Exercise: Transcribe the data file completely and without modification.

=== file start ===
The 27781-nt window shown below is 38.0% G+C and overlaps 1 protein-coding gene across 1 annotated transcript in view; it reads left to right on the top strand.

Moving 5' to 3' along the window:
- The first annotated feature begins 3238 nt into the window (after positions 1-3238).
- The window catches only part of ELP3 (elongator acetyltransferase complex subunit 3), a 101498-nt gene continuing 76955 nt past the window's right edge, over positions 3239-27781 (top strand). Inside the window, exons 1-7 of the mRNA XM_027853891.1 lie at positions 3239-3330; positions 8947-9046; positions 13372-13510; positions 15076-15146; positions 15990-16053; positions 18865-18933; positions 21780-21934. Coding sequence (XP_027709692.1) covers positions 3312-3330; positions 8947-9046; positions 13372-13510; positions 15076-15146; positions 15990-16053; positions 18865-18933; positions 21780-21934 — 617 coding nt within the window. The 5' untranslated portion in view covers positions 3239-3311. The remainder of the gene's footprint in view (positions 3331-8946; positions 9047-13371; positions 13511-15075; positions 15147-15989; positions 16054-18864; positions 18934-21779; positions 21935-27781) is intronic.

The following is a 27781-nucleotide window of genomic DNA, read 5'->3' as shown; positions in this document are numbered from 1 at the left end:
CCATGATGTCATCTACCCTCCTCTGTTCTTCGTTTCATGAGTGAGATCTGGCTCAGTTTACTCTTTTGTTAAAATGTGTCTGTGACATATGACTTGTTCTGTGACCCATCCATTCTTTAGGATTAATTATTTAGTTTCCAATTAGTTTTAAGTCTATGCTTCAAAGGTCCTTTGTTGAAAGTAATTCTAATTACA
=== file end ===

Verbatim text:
The 27781-nt window shown below is 38.0% G+C and overlaps 1 protein-coding gene across 1 annotated transcript in view; it reads left to right on the top strand.

Moving 5' to 3' along the window:
- The first annotated feature begins 3238 nt into the window (after positions 1-3238).
- The window catches only part of ELP3 (elongator acetyltransferase complex subunit 3), a 101498-nt gene continuing 76955 nt past the window's right edge, over positions 3239-27781 (top strand). Inside the window, exons 1-7 of the mRNA XM_027853891.1 lie at positions 3239-3330; positions 8947-9046; positions 13372-13510; positions 15076-15146; positions 15990-16053; positions 18865-18933; positions 21780-21934. Coding sequence (XP_027709692.1) covers positions 3312-3330; positions 8947-9046; positions 13372-13510; positions 15076-15146; positions 15990-16053; positions 18865-18933; positions 21780-21934 — 617 coding nt within the window. The 5' untranslated portion in view covers positions 3239-3311. The remainder of the gene's footprint in view (positions 3331-8946; positions 9047-13371; positions 13511-15075; positions 15147-15989; positions 16054-18864; positions 18934-21779; positions 21935-27781) is intronic.

The following is a 27781-nucleotide window of genomic DNA, read 5'->3' as shown; positions in this document are numbered from 1 at the left end:
CCATGATGTCATCTACCCTCCTCTGTTCTTCGTTTCATGAGTGAGATCTGGCTCAGTTTACTCTTTTGTTAAAATGTGTCTGTGACATATGACTTGTTCTGTGACCCATCCATTCTTTAGGATTAATTATTTAGTTTCCAATTAGTTTTAAGTCTATGCTTCAAAGGTCCTTTGTTGAAAGTAATTCTAATTACA